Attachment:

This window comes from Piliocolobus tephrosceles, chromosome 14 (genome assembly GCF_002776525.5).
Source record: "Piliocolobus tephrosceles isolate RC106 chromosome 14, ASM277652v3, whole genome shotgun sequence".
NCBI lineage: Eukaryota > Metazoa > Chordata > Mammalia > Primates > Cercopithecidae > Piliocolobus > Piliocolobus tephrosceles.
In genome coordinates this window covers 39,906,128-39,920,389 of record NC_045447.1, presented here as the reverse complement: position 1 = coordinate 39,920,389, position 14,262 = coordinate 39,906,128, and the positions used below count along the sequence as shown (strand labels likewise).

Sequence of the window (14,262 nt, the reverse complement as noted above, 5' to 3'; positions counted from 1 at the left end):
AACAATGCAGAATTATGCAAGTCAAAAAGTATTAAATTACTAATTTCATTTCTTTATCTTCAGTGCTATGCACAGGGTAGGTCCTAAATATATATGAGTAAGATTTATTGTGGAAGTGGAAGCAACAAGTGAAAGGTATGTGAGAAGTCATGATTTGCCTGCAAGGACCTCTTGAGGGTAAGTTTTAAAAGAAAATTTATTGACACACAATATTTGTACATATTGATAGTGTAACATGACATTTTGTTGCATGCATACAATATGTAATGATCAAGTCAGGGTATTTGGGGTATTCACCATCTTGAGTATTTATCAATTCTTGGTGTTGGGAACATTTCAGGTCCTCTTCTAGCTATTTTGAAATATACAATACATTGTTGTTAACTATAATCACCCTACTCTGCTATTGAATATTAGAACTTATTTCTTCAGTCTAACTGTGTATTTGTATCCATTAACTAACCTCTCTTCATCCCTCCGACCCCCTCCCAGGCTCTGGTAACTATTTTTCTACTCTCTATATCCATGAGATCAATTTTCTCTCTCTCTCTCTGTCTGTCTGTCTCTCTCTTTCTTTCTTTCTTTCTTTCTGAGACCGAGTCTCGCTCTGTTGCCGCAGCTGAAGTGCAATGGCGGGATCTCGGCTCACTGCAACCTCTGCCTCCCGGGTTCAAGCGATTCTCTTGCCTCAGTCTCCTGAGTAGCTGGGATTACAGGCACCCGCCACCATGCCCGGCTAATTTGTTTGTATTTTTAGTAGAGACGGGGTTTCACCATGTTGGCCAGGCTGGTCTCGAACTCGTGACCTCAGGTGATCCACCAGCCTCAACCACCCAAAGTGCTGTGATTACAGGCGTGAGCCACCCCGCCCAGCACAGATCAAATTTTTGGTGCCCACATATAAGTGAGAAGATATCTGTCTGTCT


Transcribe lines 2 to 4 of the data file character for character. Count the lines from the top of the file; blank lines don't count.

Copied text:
Source record: "Piliocolobus tephrosceles isolate RC106 chromosome 14, ASM277652v3, whole genome shotgun sequence".
NCBI lineage: Eukaryota > Metazoa > Chordata > Mammalia > Primates > Cercopithecidae > Piliocolobus > Piliocolobus tephrosceles.
In genome coordinates this window covers 39,906,128-39,920,389 of record NC_045447.1, presented here as the reverse complement: position 1 = coordinate 39,920,389, position 14,262 = coordinate 39,906,128, and the positions used below count along the sequence as shown (strand labels likewise).